# AB224 Unit 3 Assignment Problem 1 and 2

Unit 3 Assignment: Problem 1 and 2

Name:

Course Number: AB224

Section Number: 03

Unit Number:– 3

Date:

Problem 1:

Suppose that the supply schedule of Belgium Cocoa beans is as follows:

 Price of cocoa beans(per pound) Quantity of cocoa beans supplied(pounds) \$40 900 \$35 700 \$30 500 \$25 400 \$20 200

Suppose that Belgium cocoa beans can be sold only in Europe. The European demand schedule for Belgium cocoa beans is as follows:

 Price of Belgium cocoa beans(per pound) European Quantity of Belgium cocoa beans demanded(pounds) \$40 100 \$35 300 \$30 500 \$25 700 \$20 900

The equilibrium price is \$30 per pound, the quantity of cocoa from Belgium is 500 pounds.

• Below is the graph of the demand curve and the supply curve for Belgium cocoa beans. From the supply and demand schedules above, what are the equilibrium price and quantity of cocoa beans from Belgium?

Now suppose that Belgium cocoa beans can be sold in the U.S. The U.S. demand schedule for Belgium cocoa beans is as follows:

 Price of Belgium cocoa beans(per pound) U.S. Quantity of Belgium cocoa beans demanded(pounds) \$40 200 \$35 400 \$30 600 \$25 800 \$20 1000
Price of Belgium cocoa beans (per pound) \$40 U.S. Quantity of Belgium cocoa beans demanded European Quantity of Belgium cocoa beans demanded Total Demanded (pounds) (pounds) (pounds) 200 100 400 300 600 500 800 700 1000 900

European consumers will consume 500 pounds of Belgium cocoa beans.

• What is the combined (total) demand schedule for Belgian cocoa beans that European and USA consumers buy?
• The combined (total) demand schedule for Belgian cocoa beans that European and USA consumers buy are 700 pounds.
• Below is the supply and demand graph that illustrates the new equilibrium price and quantity of cocoa beans from Belgium.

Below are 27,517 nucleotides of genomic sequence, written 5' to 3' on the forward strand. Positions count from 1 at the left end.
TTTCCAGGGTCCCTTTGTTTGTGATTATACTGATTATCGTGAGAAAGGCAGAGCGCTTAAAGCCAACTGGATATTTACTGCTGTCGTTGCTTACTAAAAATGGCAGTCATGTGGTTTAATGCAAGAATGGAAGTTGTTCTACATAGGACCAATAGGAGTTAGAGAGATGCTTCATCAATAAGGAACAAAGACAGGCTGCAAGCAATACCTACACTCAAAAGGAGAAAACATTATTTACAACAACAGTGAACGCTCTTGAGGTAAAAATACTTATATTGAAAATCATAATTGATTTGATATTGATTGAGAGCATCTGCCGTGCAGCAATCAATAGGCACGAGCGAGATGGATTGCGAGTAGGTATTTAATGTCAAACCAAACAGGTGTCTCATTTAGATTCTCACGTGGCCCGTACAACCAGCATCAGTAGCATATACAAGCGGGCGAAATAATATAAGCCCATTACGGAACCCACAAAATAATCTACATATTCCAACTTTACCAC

• From the supply schedule and the combined U.S. and European demand schedule, what will be the new price at which Belgium plantation owners can sell cocoa beans?
• The Belgium plantation owners can sell cocoa beans for \$35 per pound.
• What price will be paid by European consumers?
• European consumers will pay \$30 for Belgium cocoa beans per pound.
• What will be the quantity consumed by European consumers?

Problem 2

On Tuesday nights, a local restaurant has a kid’s meal special. Nina’s son, Braden likes the restaurant’s chicken nuggets, but Braden seems to be growing bigger every day and the kid’s meal is usually not enough. The restaurant does allow for additional purchase of chicken nugget servings. Nina’s willingness to pay for each serving is shown in the table below.

 Number of Chicken Nugget servings(servings) Willingness to pay for chicken nuggets(per serving) 1 \$5 2 \$4 3 \$3 4 \$2 5 \$1 6 \$0

b. The following week, Nina and Braden are back at the restaurant again, but now the price of a serving of chicken nuggets is \$4. By how much does his consumer surplus decrease compared to the previous week?

• a. If the price of an additional serving of chicken nuggets is \$3, how many servings will Nina buy for Braden? How much consumer surplus does he receive?
• Nina will buy three servings of chicken nuggets for Braden. At \$3 per serving, Braden will have a consumer surplus of two servings.

Bradens consumer surplus decreases by one serving of chicken nuggets compared to the previous week.

c. One week later, they return to the restaurant again. Nina discovers that the restaurant is offering an “all-you-can-eat” special for \$12. How many chicken nugget servings will Braden eat, and how much consumer surplus does he receive now?

Braden, a growing child, will probably eat six servings of chicken nuggets. If he does eat six servings his consumer surplus would be four servings from the previous week and three servings from the first week.

d. Suppose you own the restaurant and Braden is a “typical” customer. What is the highest price you can charge for the “all-you-can-eat” special and still attract customers?

A “typical” customer could probably eat two to three servings of chicken nuggets. The highest price I would charge for an “all-you-can-eat” special would be \$9, a price I feel would still attract customers and turn a profit.

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References:

Krugmen, Pl, & Wells, R. (2009) Microeconomics, Third Edition